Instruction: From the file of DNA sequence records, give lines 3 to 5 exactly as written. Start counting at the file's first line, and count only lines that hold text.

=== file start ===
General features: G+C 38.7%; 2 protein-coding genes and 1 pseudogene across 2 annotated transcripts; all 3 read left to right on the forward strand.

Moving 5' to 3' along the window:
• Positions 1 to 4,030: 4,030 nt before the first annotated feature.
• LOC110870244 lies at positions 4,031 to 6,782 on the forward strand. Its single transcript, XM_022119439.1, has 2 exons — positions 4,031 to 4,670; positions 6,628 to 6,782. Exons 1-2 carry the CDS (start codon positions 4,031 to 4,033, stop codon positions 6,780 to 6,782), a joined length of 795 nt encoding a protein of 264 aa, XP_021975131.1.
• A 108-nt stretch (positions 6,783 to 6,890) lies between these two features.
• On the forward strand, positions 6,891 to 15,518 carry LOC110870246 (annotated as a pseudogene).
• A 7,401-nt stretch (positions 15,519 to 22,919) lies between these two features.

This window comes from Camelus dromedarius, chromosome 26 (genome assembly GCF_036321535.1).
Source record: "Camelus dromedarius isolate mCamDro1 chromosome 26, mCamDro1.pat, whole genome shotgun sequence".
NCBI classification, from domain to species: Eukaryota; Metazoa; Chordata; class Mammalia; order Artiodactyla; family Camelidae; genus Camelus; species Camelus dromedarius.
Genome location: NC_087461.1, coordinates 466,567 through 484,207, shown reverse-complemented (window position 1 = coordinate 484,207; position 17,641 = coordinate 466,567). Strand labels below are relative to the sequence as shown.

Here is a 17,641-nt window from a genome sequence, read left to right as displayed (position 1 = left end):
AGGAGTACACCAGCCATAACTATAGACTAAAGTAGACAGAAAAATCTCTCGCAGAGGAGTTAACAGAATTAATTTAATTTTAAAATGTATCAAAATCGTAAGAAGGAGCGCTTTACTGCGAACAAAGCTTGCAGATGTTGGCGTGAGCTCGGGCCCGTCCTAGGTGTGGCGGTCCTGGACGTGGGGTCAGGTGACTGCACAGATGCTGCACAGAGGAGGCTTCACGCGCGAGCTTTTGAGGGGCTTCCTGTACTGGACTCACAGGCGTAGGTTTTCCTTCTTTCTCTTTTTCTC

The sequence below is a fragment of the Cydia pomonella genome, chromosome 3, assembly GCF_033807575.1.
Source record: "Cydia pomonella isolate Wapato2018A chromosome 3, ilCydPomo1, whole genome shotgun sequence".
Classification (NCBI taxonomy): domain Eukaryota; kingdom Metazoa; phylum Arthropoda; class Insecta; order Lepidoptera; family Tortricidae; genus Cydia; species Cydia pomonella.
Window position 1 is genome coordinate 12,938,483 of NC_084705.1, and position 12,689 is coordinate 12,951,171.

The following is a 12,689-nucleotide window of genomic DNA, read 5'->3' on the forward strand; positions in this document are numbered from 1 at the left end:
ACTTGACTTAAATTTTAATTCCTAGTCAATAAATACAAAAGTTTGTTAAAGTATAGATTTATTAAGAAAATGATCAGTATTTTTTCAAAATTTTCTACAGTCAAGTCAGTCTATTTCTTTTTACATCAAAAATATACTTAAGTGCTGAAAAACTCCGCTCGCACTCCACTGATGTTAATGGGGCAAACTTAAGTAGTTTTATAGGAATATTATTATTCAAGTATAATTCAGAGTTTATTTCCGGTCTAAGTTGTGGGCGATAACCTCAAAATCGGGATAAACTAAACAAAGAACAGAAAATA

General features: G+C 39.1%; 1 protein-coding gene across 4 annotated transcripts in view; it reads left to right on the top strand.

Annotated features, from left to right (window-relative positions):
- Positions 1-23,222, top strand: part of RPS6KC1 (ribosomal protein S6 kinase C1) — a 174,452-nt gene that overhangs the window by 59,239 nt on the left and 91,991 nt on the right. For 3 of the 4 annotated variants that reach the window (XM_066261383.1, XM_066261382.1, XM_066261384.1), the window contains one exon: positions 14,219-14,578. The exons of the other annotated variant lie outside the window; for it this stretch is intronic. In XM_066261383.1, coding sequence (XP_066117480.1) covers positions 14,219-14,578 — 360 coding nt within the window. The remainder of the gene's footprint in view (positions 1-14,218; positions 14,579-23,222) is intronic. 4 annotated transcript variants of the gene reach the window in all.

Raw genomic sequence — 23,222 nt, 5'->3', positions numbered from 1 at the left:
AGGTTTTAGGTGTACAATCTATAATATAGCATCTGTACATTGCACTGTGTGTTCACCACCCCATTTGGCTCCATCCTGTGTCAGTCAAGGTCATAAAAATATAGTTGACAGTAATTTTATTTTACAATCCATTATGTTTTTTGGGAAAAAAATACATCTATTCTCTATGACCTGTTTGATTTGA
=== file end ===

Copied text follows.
• Positions 1 to 4,030: 4,030 nt before the first annotated feature.
• LOC110870244 lies at positions 4,031 to 6,782 on the forward strand. Its single transcript, XM_022119439.1, has 2 exons — positions 4,031 to 4,670; positions 6,628 to 6,782. Exons 1-2 carry the CDS (start codon positions 4,031 to 4,033, stop codon positions 6,780 to 6,782), a joined length of 795 nt encoding a protein of 264 aa, XP_021975131.1.
• A 108-nt stretch (positions 6,783 to 6,890) lies between these two features.